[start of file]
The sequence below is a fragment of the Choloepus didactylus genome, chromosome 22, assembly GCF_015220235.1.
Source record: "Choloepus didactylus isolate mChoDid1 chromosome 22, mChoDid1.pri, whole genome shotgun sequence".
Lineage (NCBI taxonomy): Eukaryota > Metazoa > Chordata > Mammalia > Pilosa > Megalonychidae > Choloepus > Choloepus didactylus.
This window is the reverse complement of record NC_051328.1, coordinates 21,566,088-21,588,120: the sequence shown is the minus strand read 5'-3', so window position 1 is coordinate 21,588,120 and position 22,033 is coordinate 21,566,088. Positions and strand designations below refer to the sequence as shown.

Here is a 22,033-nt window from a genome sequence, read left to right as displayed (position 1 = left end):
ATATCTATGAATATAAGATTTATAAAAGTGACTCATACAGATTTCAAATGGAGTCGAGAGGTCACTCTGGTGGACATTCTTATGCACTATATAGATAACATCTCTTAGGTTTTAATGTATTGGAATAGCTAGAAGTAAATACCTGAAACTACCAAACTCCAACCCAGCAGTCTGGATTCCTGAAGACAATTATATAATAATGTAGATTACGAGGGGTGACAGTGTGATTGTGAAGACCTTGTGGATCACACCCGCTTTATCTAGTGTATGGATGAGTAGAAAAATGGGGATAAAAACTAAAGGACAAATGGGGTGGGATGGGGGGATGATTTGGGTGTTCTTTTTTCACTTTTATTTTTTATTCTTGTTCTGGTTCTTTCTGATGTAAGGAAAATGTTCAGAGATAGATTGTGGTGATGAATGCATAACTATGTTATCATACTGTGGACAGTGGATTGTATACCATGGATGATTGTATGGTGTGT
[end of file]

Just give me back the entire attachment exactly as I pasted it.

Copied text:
The sequence below is a fragment of the Choloepus didactylus genome, chromosome 22, assembly GCF_015220235.1.
Source record: "Choloepus didactylus isolate mChoDid1 chromosome 22, mChoDid1.pri, whole genome shotgun sequence".
Lineage (NCBI taxonomy): Eukaryota > Metazoa > Chordata > Mammalia > Pilosa > Megalonychidae > Choloepus > Choloepus didactylus.
This window is the reverse complement of record NC_051328.1, coordinates 21,566,088-21,588,120: the sequence shown is the minus strand read 5'-3', so window position 1 is coordinate 21,588,120 and position 22,033 is coordinate 21,566,088. Positions and strand designations below refer to the sequence as shown.

Here is a 22,033-nt window from a genome sequence, read left to right as displayed (position 1 = left end):
ATATCTATGAATATAAGATTTATAAAAGTGACTCATACAGATTTCAAATGGAGTCGAGAGGTCACTCTGGTGGACATTCTTATGCACTATATAGATAACATCTCTTAGGTTTTAATGTATTGGAATAGCTAGAAGTAAATACCTGAAACTACCAAACTCCAACCCAGCAGTCTGGATTCCTGAAGACAATTATATAATAATGTAGATTACGAGGGGTGACAGTGTGATTGTGAAGACCTTGTGGATCACACCCGCTTTATCTAGTGTATGGATGAGTAGAAAAATGGGGATAAAAACTAAAGGACAAATGGGGTGGGATGGGGGGATGATTTGGGTGTTCTTTTTTCACTTTTATTTTTTATTCTTGTTCTGGTTCTTTCTGATGTAAGGAAAATGTTCAGAGATAGATTGTGGTGATGAATGCATAACTATGTTATCATACTGTGGACAGTGGATTGTATACCATGGATGATTGTATGGTGTGT